Communication in business requires the understanding of different communication styles, and the ability to break down communication barriers.
In business communication, effective communication requires a sort of “office communication toolkit” – the kind of resource Business Management Daily provides.
A bit of humor in a business presentation can put your audience at ease or drive home an important point. But you shouldn’t try so hard to be funny that you lose the focus of your message or risk alienating your audience.
If you have employees in various time zones, connecting via phone and even email can be tricky. Follow these tips to overcome the challenge:
To be more effective, make your communications Honest, Open and Two-way, says business writer and blogger Dan Oswald.
Make your marketing messages stand out from all the other messages in recipients’ inboxes: Use one-word subject lines. The length and shape of a one-word message catch the eye because they look different from all the other similar-looking longer subject lines.
Weird Al Yankovic made grammar funny with his “Word Crimes” parody of Robin Thicke’s hit song “Blurred Lines” and its accompanying video this summer. Weird Al brought up some good grammar points that are important for everyone to remember, says News to Live By Managing Editor Danny Rubin.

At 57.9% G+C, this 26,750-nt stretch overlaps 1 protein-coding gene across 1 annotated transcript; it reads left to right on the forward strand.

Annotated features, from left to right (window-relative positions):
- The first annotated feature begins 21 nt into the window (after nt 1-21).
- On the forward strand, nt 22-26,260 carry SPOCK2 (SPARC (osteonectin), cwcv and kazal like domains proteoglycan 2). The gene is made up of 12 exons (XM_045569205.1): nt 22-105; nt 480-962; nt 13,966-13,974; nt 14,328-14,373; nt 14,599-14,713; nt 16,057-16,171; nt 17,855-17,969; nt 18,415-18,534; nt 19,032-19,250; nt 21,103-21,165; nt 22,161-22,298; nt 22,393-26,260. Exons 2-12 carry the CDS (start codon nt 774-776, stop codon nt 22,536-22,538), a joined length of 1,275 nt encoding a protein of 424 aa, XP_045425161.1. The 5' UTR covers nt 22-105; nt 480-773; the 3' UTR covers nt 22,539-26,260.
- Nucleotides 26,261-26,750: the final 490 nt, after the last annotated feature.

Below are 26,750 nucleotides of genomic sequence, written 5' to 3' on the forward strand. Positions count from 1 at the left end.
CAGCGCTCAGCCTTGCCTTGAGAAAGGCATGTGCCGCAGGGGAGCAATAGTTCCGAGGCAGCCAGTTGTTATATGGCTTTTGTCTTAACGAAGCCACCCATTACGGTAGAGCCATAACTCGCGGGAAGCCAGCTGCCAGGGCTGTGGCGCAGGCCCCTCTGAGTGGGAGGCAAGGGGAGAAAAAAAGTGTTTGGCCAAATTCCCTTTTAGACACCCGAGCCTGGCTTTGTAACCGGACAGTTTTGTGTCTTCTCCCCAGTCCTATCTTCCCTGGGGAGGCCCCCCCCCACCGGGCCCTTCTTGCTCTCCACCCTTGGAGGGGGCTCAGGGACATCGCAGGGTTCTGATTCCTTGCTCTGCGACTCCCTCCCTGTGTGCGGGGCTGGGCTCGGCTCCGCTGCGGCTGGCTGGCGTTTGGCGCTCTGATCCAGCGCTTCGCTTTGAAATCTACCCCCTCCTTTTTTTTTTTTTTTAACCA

Make sharing the first thing you do when you get home after work ... Take 225 words of notes per minute with a pen ... Does it really take 10,000 hours of practice to master a skill as author Malcolm Gladwell claims?
Most grammar mistakes can be avoided if you have the discipline to re-read your work before printing, submitting or pressing send, so put these reminders from experienced copywriter Hayley Mullen to use next time you sit down to put your thoughts in writing.
Admins need a lot of information to do their jobs right, and it can be frustrating when you don’t have all you need through no fault of your own. What to do when it’s the higher-ups keeping you in the dark?
“There are loads of marketing videos on the web now, and some are extremely effective,” says Jennifer Santoro, integrative marketing specialist and Chief Happiness Officer for InVidz Smart VideoTechnology. “But there are plenty that just don’t work.” Santoro says she’s noticed common themes in the latter group.
Grab your audience’s attention in the first seconds of your speech. Communications consultant Ben Decker suggests choosing from among these SHARP techniques: